UN experts: China has no systematic debt risk

17:21, March 16, 2011      

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China's debt level is not high enough to pose any systematic risk, said Hong Pingfan, director of the Global Economic Monitoring Center under the U.N. Department of Economic and Social Affairs, in an interview with Xinhua in New York on March 14.

However, he also suggested that China's central government strengthen the regulation on financing platforms of local governments. China's official data shows that the debt of the Chinese central government stood at more than 1 trillion U.S. dollars by the end of 2010, accounting for 17 percent of China’s GDP. This is manageable, he said.

Hong said there are two concepts regarding a country's debt, namely gross debt and net debt, which is debt minus assets. It is more accurate to use the net debt when measuring a country's debt risk. The size of China’s net debt is relatively small.

Hong said that when it comes to the debt issue, we should distinguish domestic debt from foreign debt. An important factor in why Japan's debt risk is not very high lies in the fact that 90 percent of the debt is owned by Japanese citizens and institutions. In contrast, 70 percent of European countries' debts are held by foreign individuals, banks and institutions, so their debt risk is much higher than that of Japan.

The Chinese government's debt is also mainly held by domestic Chinese citizens and institutions.

Hong said that China's saving ratio is as high as almost 50 percent and is the highest around the world, which is crucial to the sustainability of China's government debt. Furthermore, China's one-year government bond yield is less than 3 percent, meaning a very low level of cost for the government debt.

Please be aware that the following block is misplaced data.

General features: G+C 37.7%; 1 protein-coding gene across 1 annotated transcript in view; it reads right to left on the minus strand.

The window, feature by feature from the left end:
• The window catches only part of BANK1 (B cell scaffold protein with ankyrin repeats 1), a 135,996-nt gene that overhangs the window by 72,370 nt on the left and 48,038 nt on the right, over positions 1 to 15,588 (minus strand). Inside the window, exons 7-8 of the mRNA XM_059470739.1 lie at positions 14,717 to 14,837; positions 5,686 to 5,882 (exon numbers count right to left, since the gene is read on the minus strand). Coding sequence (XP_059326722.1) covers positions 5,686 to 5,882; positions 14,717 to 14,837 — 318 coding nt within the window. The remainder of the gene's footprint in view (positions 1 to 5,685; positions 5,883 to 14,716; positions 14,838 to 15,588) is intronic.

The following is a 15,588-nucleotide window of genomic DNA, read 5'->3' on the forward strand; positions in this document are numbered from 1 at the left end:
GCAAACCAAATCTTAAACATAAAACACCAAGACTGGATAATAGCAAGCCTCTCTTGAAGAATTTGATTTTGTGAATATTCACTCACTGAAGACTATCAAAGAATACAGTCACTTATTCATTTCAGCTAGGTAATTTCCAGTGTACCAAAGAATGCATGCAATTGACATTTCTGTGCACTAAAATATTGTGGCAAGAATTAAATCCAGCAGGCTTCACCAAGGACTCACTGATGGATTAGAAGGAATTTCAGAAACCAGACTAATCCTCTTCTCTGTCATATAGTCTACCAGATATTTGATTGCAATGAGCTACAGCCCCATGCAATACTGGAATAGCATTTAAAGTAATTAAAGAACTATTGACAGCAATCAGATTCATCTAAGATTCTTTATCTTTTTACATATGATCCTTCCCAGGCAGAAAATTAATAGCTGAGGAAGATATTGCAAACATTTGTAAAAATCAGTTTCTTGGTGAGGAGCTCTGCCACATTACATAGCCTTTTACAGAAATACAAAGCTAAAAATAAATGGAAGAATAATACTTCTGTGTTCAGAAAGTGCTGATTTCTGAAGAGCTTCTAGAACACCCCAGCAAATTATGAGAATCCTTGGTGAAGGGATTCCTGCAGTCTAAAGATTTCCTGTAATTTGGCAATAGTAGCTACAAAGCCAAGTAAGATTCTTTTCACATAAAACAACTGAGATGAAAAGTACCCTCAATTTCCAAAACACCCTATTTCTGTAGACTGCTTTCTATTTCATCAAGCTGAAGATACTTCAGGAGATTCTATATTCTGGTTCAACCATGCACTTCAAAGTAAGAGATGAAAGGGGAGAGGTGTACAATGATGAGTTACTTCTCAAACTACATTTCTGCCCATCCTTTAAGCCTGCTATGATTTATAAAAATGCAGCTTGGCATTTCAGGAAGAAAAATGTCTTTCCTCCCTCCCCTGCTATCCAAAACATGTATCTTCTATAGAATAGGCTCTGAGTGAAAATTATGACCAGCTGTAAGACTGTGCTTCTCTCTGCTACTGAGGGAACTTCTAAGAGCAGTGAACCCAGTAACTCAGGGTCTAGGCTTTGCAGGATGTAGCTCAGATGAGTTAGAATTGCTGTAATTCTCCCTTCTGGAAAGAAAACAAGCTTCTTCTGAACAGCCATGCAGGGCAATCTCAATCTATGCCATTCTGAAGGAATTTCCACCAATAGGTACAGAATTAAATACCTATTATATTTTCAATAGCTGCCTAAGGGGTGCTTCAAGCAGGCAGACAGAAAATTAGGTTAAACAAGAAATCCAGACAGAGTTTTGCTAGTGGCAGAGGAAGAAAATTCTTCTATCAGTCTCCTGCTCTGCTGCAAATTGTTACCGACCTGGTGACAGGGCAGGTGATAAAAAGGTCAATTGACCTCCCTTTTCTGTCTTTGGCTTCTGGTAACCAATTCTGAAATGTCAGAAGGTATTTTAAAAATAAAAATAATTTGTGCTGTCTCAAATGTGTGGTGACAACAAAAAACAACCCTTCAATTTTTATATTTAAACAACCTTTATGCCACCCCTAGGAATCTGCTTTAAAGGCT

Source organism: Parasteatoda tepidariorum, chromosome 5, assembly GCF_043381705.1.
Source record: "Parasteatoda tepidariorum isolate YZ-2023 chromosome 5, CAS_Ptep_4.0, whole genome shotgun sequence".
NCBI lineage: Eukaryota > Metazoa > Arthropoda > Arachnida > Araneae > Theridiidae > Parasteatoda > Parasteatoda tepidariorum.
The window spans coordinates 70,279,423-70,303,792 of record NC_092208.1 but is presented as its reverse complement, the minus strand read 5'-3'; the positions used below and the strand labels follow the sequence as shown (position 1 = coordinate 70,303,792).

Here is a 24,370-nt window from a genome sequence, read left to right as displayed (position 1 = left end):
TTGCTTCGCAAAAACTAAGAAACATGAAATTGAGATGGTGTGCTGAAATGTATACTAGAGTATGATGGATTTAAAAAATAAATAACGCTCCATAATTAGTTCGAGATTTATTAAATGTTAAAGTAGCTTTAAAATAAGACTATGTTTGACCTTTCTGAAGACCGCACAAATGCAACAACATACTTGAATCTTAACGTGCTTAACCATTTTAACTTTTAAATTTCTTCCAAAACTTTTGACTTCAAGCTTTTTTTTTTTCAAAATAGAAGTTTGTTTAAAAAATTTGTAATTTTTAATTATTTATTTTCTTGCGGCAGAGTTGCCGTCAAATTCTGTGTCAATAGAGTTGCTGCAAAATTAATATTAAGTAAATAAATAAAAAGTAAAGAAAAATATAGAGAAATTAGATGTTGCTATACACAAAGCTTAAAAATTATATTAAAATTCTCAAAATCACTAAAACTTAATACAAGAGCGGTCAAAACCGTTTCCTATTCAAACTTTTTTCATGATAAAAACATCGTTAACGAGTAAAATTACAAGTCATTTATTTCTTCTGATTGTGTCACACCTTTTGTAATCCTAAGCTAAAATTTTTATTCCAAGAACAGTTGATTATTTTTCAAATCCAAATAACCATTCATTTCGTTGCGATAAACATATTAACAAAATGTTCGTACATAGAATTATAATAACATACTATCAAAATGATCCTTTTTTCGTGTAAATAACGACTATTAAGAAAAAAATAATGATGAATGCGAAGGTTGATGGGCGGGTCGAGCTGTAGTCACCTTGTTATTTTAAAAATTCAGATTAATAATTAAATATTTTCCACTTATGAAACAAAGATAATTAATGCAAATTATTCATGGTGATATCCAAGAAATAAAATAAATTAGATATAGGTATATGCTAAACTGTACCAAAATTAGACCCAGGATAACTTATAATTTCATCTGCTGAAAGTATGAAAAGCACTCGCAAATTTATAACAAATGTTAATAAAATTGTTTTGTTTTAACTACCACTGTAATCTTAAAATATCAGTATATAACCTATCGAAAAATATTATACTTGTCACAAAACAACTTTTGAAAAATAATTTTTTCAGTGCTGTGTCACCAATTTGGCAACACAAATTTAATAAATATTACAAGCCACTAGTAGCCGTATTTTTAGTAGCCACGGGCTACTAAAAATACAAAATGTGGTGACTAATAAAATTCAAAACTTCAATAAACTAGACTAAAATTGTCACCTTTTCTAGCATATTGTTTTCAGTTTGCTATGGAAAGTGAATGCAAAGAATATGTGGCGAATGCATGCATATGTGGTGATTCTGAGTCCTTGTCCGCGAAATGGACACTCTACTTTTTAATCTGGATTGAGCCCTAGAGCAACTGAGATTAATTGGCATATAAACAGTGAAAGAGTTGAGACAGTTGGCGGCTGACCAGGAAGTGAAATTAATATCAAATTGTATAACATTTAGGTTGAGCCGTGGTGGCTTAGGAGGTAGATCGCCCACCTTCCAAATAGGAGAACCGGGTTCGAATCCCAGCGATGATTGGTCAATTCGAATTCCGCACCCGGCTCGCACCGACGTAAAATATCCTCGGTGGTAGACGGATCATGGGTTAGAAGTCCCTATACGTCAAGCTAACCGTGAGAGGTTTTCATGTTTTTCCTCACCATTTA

China has maintained an average annual growth rate of 10 percent over the past 30 years, which ensures that the government has sufficient income to lift its debt repayment capabilities. Therefore, China faces no systematic risks of a sovereign debt crisis.

In China's efforts to stimulate its economy to fight against the impact of the global financial crisis, local governments rushed to borrow money from financial institutions for their big investment projects.

According to a report by the National Audit Office in 2010, the public debts by local governments reached a staggering amount of 2.8 trillion yuan by the end of 2009. In the most extreme cases, the ratio of the debts is more than three times that of the fiscal revenue in some places, according to the report.

Xie Xuren, China's Finance Minister, has recently vowed to step up the supervision over the public debts and the budget information transparency at the local level.



By Li Jia, People’s Daily Online

 
 
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